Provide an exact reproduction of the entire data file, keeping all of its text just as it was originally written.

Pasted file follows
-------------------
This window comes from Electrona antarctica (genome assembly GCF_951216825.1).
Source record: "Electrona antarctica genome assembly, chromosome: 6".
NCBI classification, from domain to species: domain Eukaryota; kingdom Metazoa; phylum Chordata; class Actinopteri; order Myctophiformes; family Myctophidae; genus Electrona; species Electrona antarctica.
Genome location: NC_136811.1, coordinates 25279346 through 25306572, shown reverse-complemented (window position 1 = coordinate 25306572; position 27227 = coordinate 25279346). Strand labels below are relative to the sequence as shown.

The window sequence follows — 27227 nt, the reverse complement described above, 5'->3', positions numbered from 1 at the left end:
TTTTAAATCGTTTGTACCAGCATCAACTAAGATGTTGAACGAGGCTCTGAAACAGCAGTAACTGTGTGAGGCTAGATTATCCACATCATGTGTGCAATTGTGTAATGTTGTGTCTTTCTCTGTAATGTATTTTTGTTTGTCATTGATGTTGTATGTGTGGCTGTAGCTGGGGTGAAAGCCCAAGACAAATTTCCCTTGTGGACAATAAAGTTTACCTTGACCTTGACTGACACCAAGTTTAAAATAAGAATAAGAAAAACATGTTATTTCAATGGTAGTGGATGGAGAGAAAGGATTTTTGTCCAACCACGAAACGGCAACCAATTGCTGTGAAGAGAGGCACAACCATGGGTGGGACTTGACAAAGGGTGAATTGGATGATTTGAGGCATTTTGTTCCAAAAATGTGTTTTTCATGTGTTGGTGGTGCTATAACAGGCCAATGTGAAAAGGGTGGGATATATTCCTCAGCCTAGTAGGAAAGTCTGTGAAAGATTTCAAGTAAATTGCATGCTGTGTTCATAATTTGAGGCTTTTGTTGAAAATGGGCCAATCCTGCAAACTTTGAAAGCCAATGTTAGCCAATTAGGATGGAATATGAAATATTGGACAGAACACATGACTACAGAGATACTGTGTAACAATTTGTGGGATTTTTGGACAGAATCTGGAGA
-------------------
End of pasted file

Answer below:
This window comes from Electrona antarctica (genome assembly GCF_951216825.1).
Source record: "Electrona antarctica genome assembly, chromosome: 6".
NCBI classification, from domain to species: domain Eukaryota; kingdom Metazoa; phylum Chordata; class Actinopteri; order Myctophiformes; family Myctophidae; genus Electrona; species Electrona antarctica.
Genome location: NC_136811.1, coordinates 25279346 through 25306572, shown reverse-complemented (window position 1 = coordinate 25306572; position 27227 = coordinate 25279346). Strand labels below are relative to the sequence as shown.

The window sequence follows — 27227 nt, the reverse complement described above, 5'->3', positions numbered from 1 at the left end:
TTTTAAATCGTTTGTACCAGCATCAACTAAGATGTTGAACGAGGCTCTGAAACAGCAGTAACTGTGTGAGGCTAGATTATCCACATCATGTGTGCAATTGTGTAATGTTGTGTCTTTCTCTGTAATGTATTTTTGTTTGTCATTGATGTTGTATGTGTGGCTGTAGCTGGGGTGAAAGCCCAAGACAAATTTCCCTTGTGGACAATAAAGTTTACCTTGACCTTGACTGACACCAAGTTTAAAATAAGAATAAGAAAAACATGTTATTTCAATGGTAGTGGATGGAGAGAAAGGATTTTTGTCCAACCACGAAACGGCAACCAATTGCTGTGAAGAGAGGCACAACCATGGGTGGGACTTGACAAAGGGTGAATTGGATGATTTGAGGCATTTTGTTCCAAAAATGTGTTTTTCATGTGTTGGTGGTGCTATAACAGGCCAATGTGAAAAGGGTGGGATATATTCCTCAGCCTAGTAGGAAAGTCTGTGAAAGATTTCAAGTAAATTGCATGCTGTGTTCATAATTTGAGGCTTTTGTTGAAAATGGGCCAATCCTGCAAACTTTGAAAGCCAATGTTAGCCAATTAGGATGGAATATGAAATATTGGACAGAACACATGACTACAGAGATACTGTGTAACAATTTGTGGGATTTTTGGACAGAATCTGGAGA